Jacob Strock ’17 writes about his internship conducting research with Richard Brill ’70 at Virginia Institute of Marine Science, which was made possible by the Robert Beane ’58 Intern Scholar Fund.

Electronic lab equipment

When my career counselor, Erin Evans, introduced me to alumnus Dr. Richard Brill, I knew his type of research was exactly what I wanted to be doing, or at least try out. Since earlier than memory, I had an interest in fish. Dr. Brill, being both a NOAA employee and professor at the Virginia Institute of Marine Science, was probably the most valuable resource I could talk to or work with.  Given the chance to speak to Dr. Brill, I knew I at least needed to ask and see if an internship could be a possibility.

He accepted me for his summer research at the Eastern Shore Lab of the Virginia Institute of Marine Science. I would be working with himself, Dr. Peter Bushnell of Indiana State University, and Dr. Ryan Dombkowski of Trine University.

They could not offer me funding, but I was not deterred. I knew there are scholarships offered by Lafayette for students at unpaid internships. While they are limited, they make this type of opportunity possible for Lafayette students. Ultimately, I received the Robert Beane Intern Scholarship in the scientific category.  The scholarship allowed me a stipend to help pay for expenses, and provided me with a mentor: Dr. Janet Duffy-Anderson, an alumna in the fishery management field who would offer me her expert advice as I look to my future.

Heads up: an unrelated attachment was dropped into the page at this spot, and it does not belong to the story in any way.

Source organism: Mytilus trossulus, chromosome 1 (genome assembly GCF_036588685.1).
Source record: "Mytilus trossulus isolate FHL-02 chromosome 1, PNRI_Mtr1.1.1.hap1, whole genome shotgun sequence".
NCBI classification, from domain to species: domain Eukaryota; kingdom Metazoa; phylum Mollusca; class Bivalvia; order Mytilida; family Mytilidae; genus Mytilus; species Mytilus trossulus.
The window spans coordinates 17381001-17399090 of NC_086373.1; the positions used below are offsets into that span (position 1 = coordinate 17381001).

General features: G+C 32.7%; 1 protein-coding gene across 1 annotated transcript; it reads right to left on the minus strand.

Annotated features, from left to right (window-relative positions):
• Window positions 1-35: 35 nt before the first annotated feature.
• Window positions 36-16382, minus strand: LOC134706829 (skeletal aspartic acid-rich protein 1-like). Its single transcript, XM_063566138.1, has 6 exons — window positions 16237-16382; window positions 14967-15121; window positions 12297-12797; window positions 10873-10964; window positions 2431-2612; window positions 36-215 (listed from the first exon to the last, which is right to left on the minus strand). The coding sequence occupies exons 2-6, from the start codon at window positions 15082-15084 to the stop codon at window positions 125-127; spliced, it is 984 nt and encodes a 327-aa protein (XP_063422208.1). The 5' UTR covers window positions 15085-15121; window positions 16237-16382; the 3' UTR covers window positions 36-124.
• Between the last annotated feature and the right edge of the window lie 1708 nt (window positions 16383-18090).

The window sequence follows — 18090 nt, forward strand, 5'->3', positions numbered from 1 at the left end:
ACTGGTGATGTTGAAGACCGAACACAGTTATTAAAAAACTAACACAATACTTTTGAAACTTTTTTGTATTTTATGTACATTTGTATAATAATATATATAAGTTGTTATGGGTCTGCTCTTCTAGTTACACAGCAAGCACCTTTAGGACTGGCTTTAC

Blogger Jacob Strock dips his net into the water to bring a fish onto the boat while a man holds a rod and reel, apparently having hooked the fish.

I could not have asked for a better or more immersive opportunity. The lab is located on the Eastern Shore of Virginia, in the small town of Wachapreague. Being in such a rural area, and living within a hundred yards of the laboratory, allowed me to be almost entirely devoted and committed to the project. I got to be a part of it all. I was involved in catching specimens of shark, skate, and dogfish; dissection; experimentation; and continuing data analysis. It gave me a chance to see what the research life was really like.

It was days that I found myself still working in the lab late at night that I knew this must truly be what I want to do. As I am currently investigating and considering graduate programs, Dr. Brill gave me a piece of simple yet profound advice, “Whatever you decide to do should pass the morning test. That is, it should be the first thing you want to do when you wake up in the morning.” As my time at Lafayette is quickly fading away, I know this is very important for me as I decide what I will perhaps spend the rest of my life pursuing. It also made me thankful that I could try out such a morning test on my own aspirations.

Laptop computers and other equipment on a laboratory table

In total, the experience made me proud to be a Lafayette student because it was all made possible by the resources at Lafayette, and the benevolent alumni who were determined to see their alma mater succeed.  I cannot thank enough my career counselor Erin Evans, Dr. Richard Brill for the opportunity, Dr. Janet Duffy-Anderson for her continuing support and guidance, and Robert Beane for making internship scholarships a possibility for Lafayette students.